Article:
The global financial crisis has illustrated the importance of the correct quantification of counterparty risk that arises from bilateral over-the-counter (OTC) derivative contracts. A significant amount of effort in quantifying counterparty risk by means of credit value adjustment (CVA) and debt value adjustment (DVA) has been the consequence. Regulatory capital requirements under Basel III and accounting standards such as IFRS 13 contain significant provisions for CVA capitalization and reporting. In line with these changes, most banks with material OTC derivative portfolios have some sort of 'CVA desk' with the responsibility of pricing and managing CVA.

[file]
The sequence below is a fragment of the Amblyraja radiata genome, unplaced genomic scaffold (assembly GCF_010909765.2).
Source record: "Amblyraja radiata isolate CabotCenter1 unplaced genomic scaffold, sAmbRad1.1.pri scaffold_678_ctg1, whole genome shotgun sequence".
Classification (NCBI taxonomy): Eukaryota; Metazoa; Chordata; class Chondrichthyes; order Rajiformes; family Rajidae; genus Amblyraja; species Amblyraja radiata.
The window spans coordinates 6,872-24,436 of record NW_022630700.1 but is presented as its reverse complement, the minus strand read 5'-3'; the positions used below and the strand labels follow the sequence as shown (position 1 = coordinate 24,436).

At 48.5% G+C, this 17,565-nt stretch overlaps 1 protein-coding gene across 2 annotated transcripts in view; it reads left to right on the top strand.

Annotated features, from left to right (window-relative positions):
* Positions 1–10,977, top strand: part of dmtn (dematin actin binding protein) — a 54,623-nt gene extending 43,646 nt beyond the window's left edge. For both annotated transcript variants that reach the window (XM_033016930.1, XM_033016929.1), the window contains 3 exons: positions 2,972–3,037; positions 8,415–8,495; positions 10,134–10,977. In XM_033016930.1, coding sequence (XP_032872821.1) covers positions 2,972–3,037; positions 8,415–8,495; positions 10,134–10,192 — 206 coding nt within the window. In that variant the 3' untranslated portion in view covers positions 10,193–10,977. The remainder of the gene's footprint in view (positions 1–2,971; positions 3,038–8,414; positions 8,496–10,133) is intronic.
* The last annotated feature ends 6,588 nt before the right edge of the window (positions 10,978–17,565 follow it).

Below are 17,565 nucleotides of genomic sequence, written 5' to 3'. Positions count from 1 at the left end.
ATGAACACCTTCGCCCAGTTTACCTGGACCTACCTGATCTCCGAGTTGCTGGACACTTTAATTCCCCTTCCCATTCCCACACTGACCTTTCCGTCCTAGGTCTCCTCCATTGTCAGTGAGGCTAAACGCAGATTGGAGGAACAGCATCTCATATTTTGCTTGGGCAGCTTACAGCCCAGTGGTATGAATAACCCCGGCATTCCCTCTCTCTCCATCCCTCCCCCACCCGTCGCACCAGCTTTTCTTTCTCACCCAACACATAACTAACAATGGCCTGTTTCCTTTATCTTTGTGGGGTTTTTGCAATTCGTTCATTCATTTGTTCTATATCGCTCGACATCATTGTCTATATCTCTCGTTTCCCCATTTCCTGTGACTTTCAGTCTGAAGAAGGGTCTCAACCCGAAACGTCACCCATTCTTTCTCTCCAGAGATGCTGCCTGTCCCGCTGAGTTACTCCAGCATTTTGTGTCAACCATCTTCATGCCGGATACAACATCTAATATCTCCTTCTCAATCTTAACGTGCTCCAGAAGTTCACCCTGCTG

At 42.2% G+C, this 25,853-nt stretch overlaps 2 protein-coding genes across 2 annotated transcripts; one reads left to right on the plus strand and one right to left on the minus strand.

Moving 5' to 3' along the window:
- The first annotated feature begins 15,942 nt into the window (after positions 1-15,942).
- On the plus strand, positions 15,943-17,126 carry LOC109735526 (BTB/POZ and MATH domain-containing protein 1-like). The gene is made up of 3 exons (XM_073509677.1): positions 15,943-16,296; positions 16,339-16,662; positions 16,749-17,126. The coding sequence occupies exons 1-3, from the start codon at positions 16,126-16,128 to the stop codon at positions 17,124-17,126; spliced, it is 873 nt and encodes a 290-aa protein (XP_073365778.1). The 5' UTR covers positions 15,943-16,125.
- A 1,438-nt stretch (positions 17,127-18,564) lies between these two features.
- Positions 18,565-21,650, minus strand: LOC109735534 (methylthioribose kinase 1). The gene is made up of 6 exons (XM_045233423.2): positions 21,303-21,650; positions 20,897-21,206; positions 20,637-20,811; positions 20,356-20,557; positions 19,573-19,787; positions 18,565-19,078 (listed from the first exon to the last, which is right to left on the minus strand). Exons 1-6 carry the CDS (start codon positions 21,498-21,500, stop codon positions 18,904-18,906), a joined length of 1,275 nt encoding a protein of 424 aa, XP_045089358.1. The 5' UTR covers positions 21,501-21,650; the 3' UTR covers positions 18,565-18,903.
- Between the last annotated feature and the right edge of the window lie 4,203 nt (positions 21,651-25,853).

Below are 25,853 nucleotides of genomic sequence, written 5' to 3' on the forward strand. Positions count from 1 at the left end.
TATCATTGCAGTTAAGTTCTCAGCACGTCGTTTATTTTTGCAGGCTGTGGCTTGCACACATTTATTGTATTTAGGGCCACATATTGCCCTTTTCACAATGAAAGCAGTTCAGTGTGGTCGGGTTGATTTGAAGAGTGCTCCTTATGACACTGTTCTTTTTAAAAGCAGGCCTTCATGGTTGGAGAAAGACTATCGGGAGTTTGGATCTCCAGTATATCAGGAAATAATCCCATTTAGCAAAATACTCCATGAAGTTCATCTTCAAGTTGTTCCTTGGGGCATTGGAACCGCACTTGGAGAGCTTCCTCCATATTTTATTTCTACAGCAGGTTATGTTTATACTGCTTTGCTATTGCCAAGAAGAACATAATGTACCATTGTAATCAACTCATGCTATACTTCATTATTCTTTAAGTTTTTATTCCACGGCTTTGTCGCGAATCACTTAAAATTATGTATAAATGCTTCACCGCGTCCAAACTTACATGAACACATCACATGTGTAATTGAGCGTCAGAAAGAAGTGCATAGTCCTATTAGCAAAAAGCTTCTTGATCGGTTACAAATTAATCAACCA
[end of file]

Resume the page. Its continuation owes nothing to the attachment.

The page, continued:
Wrong-way risk (WWR) is a natural feature that is added to the already complex framework for CVA quantification. WWR is a well known relationship where the exposure to a counterparty is adversely related to that counterparty’s default probability. In the global financial crisis, the potential dangers of WWR were illustrated, for example, when banks lost billions of dollars because of largely uncollateralised trades with monoline insurance companies. WWR is also seen by CVA desks in hedging where co-movements between credit spreads and other market variables can lead to losses caused by cross-gamma.